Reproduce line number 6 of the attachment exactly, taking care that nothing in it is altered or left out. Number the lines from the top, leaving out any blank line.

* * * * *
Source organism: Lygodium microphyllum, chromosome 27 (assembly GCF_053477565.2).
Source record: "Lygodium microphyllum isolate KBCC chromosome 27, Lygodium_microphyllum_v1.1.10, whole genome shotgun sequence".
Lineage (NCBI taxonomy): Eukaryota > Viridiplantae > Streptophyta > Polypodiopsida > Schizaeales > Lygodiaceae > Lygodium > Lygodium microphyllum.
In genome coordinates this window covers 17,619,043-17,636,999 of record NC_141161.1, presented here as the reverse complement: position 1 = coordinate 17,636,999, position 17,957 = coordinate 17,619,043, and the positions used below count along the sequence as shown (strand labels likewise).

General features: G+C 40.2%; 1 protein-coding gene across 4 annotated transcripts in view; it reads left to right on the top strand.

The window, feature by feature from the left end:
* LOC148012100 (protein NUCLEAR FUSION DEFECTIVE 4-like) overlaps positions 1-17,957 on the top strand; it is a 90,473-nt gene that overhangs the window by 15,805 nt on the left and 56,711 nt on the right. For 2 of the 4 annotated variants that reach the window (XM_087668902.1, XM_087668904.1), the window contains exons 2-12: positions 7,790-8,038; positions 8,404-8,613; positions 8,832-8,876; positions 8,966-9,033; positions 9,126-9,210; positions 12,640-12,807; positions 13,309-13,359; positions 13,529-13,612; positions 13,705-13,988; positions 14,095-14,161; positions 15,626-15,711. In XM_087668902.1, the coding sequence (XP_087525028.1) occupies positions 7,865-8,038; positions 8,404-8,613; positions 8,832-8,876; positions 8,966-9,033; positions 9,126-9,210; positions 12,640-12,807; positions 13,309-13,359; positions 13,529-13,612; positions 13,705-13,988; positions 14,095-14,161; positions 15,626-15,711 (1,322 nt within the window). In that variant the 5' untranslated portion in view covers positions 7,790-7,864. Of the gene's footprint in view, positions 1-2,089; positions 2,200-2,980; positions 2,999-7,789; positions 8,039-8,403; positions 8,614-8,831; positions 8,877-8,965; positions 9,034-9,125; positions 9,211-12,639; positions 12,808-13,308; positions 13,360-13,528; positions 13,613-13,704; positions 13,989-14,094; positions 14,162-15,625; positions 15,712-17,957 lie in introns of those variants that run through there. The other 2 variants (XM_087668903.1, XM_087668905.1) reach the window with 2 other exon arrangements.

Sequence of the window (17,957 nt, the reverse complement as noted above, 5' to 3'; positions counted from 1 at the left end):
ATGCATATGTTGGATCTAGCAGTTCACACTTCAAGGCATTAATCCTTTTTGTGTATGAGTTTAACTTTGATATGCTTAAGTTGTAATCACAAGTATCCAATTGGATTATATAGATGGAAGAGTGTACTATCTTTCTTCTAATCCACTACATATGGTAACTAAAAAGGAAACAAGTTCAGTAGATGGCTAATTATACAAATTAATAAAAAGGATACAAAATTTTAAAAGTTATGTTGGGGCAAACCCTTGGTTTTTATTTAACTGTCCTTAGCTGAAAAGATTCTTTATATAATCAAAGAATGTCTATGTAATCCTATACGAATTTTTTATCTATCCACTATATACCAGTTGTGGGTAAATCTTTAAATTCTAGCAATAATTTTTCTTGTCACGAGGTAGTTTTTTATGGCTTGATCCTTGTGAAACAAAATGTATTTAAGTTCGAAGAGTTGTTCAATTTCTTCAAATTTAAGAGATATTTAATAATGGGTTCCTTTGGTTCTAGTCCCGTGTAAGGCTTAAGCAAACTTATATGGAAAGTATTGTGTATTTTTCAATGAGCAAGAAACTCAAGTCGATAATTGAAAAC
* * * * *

The window, feature by feature from the left end: